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A photoreceptor is a specialized type of neuron that is capable of phototransduction. More specifically, the photoreceptor sends signals to other neurons by a change in its membrane potential when it absorbs photons. Eventually, this information will be used by the visual system to form a complete representation of the visual world.


Photoreceptors have the same basic structure. Closest to the visual field (and farthest from the brain) is the axon terminal, which releases a neurotransmitter called glutamate to bipolar cells. Farther back is the Cell body, which contains the cell's organelles. Farther back still is the inner segment, a specialized part of the cell full of mitochondria. The chief function of the inner segment is to provide ATP (energy) for the sodium-potassium pump. Finally, closest to the brain (and farthest from the visual field) is the outer segment, the part of the photoreceptor that actually absorbs light. Outer segments are actually modified cilia that contain disks filled with opsin, the molecule that actually absorbs photons, as well as voltage-gated sodium channels.


In humans, the visual system uses millions of photoreceptors to view, perceive, and analyze the visual world. Moreover, the photoreceptor is the only neuron in humans capable of phototransduction (with an exception being the recently discovered photosensitive ganglion cell). All photoreceptors in humans are found in the outer nuclear layer in the retina at the back of each eye, while the bipolar and ganglion cells that transmit information from photoreceptors to the brain are in front of them. This arrangement requires two specializations: a fovea in each retina (for high visual acuity) and a blind spot in each eye, where axons from the ganglion cells can go back through the retina to the brain.

Normalized typical human cone responses (and the rod response) to monochromatic spectral stimuli

Humans have two types of photoreceptors: rods and cones. Both are neurons that transduce light into a change in membrane potential through the same signal transduction pathway (see below). However, they differ in the nature of the opsin they contain, and therefore in their function. Rods are used primarily to see at low levels of light, while cones are used to determine color, depth, and intensity. Furthermore, there are three types of cones, which differ in the spectrum of wavelengths of photons over which they absorb (see graph). A single cone or rod cannot tell color; color vision requires interactions of three types of cones (see below).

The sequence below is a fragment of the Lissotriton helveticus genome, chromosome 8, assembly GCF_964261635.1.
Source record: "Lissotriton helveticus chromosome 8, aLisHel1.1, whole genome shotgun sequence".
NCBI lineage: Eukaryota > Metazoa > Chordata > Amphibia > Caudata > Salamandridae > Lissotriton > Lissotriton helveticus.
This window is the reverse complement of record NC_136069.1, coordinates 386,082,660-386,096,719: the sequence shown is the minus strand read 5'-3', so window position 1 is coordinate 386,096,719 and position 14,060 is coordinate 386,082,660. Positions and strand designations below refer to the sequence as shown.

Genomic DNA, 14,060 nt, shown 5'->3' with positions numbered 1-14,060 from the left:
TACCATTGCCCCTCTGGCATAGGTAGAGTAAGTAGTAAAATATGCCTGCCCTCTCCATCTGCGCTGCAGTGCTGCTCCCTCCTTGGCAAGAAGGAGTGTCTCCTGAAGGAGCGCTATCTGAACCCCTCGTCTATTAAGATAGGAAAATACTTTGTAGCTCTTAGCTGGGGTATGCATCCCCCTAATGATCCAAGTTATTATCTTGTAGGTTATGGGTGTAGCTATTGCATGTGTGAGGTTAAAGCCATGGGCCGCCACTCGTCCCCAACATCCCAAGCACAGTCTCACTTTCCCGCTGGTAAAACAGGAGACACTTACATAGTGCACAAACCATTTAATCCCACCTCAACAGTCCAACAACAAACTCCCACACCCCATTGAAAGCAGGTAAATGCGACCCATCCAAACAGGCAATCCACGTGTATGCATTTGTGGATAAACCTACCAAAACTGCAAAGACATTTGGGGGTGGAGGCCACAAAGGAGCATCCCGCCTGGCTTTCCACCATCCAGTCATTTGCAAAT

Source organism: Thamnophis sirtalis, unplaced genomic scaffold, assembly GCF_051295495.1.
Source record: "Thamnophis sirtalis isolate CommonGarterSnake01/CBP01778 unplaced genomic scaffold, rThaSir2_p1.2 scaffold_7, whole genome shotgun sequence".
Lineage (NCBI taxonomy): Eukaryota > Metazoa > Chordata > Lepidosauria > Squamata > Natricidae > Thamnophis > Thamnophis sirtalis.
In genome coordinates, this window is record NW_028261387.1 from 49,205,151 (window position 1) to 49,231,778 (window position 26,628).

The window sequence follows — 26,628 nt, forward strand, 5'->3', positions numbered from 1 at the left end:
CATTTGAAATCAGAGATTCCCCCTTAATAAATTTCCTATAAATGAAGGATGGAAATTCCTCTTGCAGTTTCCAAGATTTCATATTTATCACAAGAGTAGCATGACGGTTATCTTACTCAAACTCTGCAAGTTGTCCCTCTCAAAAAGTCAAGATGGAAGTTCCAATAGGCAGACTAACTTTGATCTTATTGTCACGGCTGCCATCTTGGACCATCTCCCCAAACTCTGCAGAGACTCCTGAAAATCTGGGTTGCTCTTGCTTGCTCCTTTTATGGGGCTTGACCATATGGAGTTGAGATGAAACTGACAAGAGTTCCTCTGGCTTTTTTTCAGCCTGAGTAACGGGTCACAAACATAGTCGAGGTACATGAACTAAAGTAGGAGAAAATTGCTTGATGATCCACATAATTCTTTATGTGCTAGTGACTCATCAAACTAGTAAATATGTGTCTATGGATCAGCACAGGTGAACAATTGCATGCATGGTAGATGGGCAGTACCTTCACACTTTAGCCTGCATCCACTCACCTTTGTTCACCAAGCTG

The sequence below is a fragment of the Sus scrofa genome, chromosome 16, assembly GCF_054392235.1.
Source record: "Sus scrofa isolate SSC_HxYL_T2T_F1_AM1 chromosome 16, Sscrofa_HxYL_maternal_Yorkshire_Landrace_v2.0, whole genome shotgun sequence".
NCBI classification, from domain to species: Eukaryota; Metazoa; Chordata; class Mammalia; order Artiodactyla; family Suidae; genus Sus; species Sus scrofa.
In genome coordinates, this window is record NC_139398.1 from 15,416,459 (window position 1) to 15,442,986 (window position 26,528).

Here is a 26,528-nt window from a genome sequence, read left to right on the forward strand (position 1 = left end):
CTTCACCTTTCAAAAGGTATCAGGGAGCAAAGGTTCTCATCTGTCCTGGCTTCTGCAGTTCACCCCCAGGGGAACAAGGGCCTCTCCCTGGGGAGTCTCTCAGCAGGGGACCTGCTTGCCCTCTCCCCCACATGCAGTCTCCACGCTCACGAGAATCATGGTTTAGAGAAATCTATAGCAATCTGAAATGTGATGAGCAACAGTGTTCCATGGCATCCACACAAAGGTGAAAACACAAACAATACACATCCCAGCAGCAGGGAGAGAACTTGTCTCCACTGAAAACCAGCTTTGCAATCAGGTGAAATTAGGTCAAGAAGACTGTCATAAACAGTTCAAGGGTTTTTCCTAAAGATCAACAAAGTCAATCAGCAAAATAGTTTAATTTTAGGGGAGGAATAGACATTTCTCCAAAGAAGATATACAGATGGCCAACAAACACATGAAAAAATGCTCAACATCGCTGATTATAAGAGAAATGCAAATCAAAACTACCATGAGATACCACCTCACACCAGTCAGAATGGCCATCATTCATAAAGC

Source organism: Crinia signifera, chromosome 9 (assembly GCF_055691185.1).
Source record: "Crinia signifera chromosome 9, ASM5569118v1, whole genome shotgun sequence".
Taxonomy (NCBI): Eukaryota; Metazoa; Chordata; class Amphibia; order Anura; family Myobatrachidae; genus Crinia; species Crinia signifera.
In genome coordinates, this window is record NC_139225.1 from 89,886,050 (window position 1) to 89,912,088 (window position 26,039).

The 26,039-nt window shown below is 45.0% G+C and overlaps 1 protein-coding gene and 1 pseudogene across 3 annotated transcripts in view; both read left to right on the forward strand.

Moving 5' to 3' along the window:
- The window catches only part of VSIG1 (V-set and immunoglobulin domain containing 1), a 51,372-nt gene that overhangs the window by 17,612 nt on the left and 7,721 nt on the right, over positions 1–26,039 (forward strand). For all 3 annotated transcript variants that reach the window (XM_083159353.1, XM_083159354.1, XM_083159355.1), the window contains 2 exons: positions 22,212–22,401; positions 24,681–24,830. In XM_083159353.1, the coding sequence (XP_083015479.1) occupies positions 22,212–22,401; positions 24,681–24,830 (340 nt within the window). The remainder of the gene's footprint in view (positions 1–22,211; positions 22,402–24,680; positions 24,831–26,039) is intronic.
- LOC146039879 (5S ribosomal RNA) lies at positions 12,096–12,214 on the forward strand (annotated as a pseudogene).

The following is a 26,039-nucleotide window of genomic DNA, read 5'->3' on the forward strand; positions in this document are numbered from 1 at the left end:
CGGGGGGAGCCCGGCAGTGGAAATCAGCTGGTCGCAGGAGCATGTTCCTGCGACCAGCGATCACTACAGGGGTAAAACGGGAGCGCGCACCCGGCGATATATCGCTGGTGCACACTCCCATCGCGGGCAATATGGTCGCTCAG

Phototransduction is the complex process whereby the energy of a photon is used to change the inherent membrane potential of the photoreceptor -- and thereby signal to the nervous system that light is in the visual field.

Dark Current

Unstimulated (in the dark), the voltage-gated sodium channels in the outer segment are open because cyclic GMP (cGMP) is bound to them. This means that positively charged sodium ions are entering the photoreceptor, depolarizing it to about -40 mV (resting potential is usually -65 mV). This depolarizing current is often known as dark current.

Signal Transduction Pathway

Suppose a light source emits photons in the visual field. The steps in phototransduction, which constitute a signal transduction pathway, are then:

  1. The opsin in the outer segment absorbs a photon, changing the configuration of a molecule inside the cell from the less-energetic cis-form to the more-energetic trans-form.
  2. This results in a series of unstable intermediates, the last of which binds to the G protein in the membrane and activates transducin, a protein inside the cell.
  3. Each transducin then activates the enzyme phosphodiesterase (PDE).
  4. PDE then catalyzes the hydrolysis of cGMP.
  5. The intracellular concentration of cGMP is reduced, and because cGMP was keeping the channels open, the net result is closing of channels.
  6. As a result, sodium ions can no longer enter the cell, and the photoreceptor hyperpolarizes (its charge inside the membrane becomes more negative).
  7. This hyperpolarization means that less glutamate is released to the bipolar cell than before (see below).
  8. Reduction in the release of glutamate means one population of bipolar cells will be depolarized and a separate population of bipolar cells will be hyperpolarized, depending on the nature of receptors (ionotropic or metabotropic) in the postsynaptic terminal (see receptive field).

Thus, a photoreceptor actually releases less neurotransmitter when stimulated by light, because in the dark, the photoreceptor is at -40 mV, and photons, through a chemical process, hyperpolarize the cell.